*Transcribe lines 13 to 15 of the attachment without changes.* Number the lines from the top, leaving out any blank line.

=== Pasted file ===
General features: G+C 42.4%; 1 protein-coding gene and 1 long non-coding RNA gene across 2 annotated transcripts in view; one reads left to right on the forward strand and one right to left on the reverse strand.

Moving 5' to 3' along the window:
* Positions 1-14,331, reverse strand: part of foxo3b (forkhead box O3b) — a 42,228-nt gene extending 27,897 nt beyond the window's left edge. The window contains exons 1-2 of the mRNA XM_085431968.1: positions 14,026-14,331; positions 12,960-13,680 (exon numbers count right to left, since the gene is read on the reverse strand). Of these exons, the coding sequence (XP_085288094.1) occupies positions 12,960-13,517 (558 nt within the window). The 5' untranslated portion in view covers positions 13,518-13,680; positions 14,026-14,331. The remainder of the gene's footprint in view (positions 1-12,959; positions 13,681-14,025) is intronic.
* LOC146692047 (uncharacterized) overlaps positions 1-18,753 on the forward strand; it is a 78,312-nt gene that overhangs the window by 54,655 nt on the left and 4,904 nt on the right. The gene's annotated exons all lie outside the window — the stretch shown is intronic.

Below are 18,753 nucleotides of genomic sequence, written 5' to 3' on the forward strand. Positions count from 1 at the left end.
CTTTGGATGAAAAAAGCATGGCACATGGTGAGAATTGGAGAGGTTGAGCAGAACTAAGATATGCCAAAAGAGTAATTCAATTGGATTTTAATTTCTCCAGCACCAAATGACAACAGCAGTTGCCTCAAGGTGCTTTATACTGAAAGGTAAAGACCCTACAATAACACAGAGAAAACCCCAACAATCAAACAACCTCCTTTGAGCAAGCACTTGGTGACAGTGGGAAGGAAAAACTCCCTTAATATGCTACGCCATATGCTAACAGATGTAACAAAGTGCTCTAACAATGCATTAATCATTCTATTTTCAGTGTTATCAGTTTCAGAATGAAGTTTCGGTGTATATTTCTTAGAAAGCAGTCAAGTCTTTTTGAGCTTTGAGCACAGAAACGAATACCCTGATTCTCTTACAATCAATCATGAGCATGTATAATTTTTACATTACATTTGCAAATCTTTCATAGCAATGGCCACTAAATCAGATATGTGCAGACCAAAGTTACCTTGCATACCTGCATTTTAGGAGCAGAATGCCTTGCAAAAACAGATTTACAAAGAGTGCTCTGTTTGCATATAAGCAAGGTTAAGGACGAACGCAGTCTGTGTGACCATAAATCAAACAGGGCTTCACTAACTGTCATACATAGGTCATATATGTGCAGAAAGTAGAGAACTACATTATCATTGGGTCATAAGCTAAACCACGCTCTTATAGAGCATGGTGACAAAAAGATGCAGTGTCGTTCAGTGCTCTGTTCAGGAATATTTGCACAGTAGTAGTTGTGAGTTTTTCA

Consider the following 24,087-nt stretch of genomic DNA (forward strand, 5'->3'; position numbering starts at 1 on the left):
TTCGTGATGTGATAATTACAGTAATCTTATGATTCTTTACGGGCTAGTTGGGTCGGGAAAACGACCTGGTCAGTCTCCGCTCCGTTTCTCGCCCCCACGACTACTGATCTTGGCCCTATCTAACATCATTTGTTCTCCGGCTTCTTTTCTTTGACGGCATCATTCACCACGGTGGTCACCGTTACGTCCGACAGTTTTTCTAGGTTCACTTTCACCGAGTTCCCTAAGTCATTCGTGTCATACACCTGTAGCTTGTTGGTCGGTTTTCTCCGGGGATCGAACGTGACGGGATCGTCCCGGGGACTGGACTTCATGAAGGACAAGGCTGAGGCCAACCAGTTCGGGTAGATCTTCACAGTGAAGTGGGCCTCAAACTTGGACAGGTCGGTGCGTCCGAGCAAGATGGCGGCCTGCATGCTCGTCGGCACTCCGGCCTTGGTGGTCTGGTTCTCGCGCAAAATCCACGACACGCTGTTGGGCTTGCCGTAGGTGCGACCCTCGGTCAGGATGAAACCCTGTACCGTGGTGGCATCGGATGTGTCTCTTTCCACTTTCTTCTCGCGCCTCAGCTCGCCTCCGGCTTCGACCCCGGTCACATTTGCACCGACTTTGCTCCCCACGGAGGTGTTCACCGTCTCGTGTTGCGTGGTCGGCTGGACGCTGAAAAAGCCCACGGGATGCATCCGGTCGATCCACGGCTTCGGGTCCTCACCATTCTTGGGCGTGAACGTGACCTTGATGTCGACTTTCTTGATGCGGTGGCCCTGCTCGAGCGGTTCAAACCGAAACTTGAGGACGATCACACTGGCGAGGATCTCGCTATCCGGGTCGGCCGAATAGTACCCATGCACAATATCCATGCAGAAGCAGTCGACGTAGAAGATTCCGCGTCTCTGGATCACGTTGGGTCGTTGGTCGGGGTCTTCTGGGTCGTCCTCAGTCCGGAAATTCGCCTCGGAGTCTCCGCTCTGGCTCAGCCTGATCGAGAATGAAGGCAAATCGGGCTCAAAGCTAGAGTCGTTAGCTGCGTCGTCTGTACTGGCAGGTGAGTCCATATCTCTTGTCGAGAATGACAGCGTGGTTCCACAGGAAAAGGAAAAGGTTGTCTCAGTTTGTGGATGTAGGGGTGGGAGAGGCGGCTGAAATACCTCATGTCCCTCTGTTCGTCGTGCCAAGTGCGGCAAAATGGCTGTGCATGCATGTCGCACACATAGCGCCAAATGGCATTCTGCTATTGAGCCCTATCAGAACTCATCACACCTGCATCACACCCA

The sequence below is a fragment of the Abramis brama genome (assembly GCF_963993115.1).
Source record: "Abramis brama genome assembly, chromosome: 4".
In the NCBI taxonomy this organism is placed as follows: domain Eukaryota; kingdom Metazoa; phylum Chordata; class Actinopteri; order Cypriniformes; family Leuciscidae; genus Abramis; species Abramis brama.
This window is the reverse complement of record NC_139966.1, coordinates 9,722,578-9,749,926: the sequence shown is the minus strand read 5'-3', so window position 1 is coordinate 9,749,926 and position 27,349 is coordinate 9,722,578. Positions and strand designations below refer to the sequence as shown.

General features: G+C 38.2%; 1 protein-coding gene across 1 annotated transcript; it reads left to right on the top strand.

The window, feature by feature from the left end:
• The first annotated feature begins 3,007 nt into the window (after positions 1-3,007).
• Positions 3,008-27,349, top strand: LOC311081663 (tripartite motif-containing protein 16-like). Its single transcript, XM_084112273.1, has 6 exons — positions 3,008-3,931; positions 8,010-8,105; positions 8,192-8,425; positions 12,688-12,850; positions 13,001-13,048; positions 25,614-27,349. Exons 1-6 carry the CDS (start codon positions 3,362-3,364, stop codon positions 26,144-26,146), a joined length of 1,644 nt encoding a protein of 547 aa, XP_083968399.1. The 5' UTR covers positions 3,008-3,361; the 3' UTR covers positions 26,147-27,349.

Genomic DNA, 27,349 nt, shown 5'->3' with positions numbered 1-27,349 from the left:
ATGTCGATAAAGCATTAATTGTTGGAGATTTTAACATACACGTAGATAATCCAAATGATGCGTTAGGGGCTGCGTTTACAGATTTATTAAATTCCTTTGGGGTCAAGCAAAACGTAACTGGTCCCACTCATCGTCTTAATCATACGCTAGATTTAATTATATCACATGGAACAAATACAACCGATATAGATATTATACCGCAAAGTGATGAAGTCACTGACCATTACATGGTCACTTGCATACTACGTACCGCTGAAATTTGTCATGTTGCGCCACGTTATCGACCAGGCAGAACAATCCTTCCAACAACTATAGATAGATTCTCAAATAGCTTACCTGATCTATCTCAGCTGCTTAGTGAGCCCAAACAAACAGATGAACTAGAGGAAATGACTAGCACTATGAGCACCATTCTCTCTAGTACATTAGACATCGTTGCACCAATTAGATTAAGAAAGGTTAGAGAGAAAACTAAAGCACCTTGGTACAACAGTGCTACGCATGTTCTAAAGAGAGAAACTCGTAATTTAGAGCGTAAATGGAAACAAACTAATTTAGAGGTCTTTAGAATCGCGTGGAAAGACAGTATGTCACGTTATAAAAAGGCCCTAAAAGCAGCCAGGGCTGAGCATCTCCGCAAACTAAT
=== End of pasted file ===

General features: G+C 38.2%; 1 protein-coding gene across 1 annotated transcript; it reads left to right on the top strand.

The window, feature by feature from the left end:
• The first annotated feature begins 3,007 nt into the window (after positions 1-3,007).